Looking at the works as a whole, you can see how the work has progressed. He starts of with Dorps and Platteland and what might be considered to be documentary work that displays echoes of Walker Evans and the FSA photographs from the 1930’s. The photographs, like all in the exhibition, are superbly printed and framed in a traditional modernist style of thin black frames and a white mount, and this presentation seems to reinforce the idea that they could be part of a historical document, and they are, being from the 1980’s - I just mean from further back in history. The subject matter seems to further displace the images in time; there’s a photograph called Side view of Hotel, Middleburg, 1983 (image 1 of 4 from the gallery here) that appears to be from a much earlier time, at least it doesn’t say “1983” to me - if it were colour then maybe, but I doubt it. The same goes for the other images, on the face of it they’re from an earlier time, but it would appear that this is just how these people lived - one reason for the apparent outcry they created when released, perhaps?
Platteland starts to look more at the people, rather than the surroundings (although Dorps included portraits), and here the work of Diane Arbus is brought to mind; the people he is photographing look to come from a marginalised section of the South African population - the poorer whites. The apartheid system in SA appeared to me as dividing the rich white from the poor black, a simplistic view that says nothing of the poor white. Again, was this the reason for the outcry that it created? Or was it his choice of subject, such as the twins, Dressie and Casie? With this photograph, a connection with Arbus is inevitable. And yes, as such this will be a cause for outcry.
Dressie and Casie, Twins, Western Transvaal, 1993 raises many issues. The one that I suppose it fairly high on the list would be whether Ballen was taking advantage of them. Why did he choose to photograph these men? Is he taking the mickey? Well, why should he be taking advantage and why not photograph them? They are entitled to have their photograph taken, and they’re obviously aware that it is being done, so there is nothing surreptitious going on. I think what the real issue is has more to do with the viewer rather than the photographer; the twins are looking at the viewer, heir stance is confrontational and square on and they are questioning the viewer in much the same way that Olympia did years before. The viewer is forced to question themselves, and how they react to the photograph - the viewer will have a reaction that will perhaps make them feel uncomfortable. It’s this reflection on the viewer’s mind (and the photographer’s mind of course) that Ballen takes forward further in his work.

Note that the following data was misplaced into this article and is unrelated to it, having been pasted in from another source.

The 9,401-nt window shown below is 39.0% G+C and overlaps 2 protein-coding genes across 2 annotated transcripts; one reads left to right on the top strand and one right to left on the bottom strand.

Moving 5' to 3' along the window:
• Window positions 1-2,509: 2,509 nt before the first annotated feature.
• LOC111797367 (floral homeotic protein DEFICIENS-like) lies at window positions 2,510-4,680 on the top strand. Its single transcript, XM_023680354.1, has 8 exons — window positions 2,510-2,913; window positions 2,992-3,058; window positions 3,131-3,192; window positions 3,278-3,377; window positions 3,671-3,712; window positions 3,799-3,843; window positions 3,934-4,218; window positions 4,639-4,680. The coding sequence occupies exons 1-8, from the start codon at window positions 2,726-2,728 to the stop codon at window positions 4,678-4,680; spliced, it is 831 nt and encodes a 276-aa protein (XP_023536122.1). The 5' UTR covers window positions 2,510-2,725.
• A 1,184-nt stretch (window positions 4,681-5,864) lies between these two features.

The photographs from this point become much more collaborative and staged - rather than simply posing for the photograph they are starting to act out increasingly surreal scenes. In Outland the viewer might be forgiven for expecting the documentary nature of the photographs to be continued, although in some it is clear it has not (e.g. Twirling wires, 2001). Now more references can be drawn from his work, through psychoanalysis to Freud and Jung or through more ‘normal’ artistic associations to Dali and Surrealism. The photographs are dark and troubling in many cases, and again it is in turning the viewer in on themselves in self-reflection that we can become uncomfortable, we don’t necessarily want to face the questions that Ballen asks of us.